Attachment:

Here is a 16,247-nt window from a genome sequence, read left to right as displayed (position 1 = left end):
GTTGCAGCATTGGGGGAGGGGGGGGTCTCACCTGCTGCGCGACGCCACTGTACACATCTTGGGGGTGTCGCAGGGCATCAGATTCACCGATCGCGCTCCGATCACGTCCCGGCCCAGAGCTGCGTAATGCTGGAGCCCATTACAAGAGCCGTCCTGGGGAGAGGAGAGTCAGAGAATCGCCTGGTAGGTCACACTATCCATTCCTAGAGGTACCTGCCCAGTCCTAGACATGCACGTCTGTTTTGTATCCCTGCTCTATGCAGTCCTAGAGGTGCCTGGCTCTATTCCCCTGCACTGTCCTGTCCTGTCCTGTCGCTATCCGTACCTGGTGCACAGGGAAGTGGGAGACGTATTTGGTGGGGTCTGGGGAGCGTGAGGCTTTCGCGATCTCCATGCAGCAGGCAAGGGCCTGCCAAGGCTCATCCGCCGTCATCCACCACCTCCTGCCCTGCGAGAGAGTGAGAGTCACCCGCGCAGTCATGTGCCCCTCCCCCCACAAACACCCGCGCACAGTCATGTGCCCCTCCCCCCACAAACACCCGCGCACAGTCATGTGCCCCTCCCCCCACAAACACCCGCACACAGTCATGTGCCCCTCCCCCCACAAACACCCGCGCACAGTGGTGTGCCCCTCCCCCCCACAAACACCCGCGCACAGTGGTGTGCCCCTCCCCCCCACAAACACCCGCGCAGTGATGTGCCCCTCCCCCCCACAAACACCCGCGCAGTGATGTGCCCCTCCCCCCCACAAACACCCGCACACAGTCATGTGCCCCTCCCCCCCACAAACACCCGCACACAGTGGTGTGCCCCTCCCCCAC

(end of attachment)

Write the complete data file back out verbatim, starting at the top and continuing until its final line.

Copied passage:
Here is a 16,247-nt window from a genome sequence, read left to right as displayed (position 1 = left end):
GTTGCAGCATTGGGGGAGGGGGGGGTCTCACCTGCTGCGCGACGCCACTGTACACATCTTGGGGGTGTCGCAGGGCATCAGATTCACCGATCGCGCTCCGATCACGTCCCGGCCCAGAGCTGCGTAATGCTGGAGCCCATTACAAGAGCCGTCCTGGGGAGAGGAGAGTCAGAGAATCGCCTGGTAGGTCACACTATCCATTCCTAGAGGTACCTGCCCAGTCCTAGACATGCACGTCTGTTTTGTATCCCTGCTCTATGCAGTCCTAGAGGTGCCTGGCTCTATTCCCCTGCACTGTCCTGTCCTGTCCTGTCGCTATCCGTACCTGGTGCACAGGGAAGTGGGAGACGTATTTGGTGGGGTCTGGGGAGCGTGAGGCTTTCGCGATCTCCATGCAGCAGGCAAGGGCCTGCCAAGGCTCATCCGCCGTCATCCACCACCTCCTGCCCTGCGAGAGAGTGAGAGTCACCCGCGCAGTCATGTGCCCCTCCCCCCACAAACACCCGCGCACAGTCATGTGCCCCTCCCCCCACAAACACCCGCGCACAGTCATGTGCCCCTCCCCCCACAAACACCCGCACACAGTCATGTGCCCCTCCCCCCACAAACACCCGCGCACAGTGGTGTGCCCCTCCCCCCCACAAACACCCGCGCACAGTGGTGTGCCCCTCCCCCCCACAAACACCCGCGCAGTGATGTGCCCCTCCCCCCCACAAACACCCGCGCAGTGATGTGCCCCTCCCCCCCACAAACACCCGCACACAGTCATGTGCCCCTCCCCCCCACAAACACCCGCACACAGTGGTGTGCCCCTCCCCCAC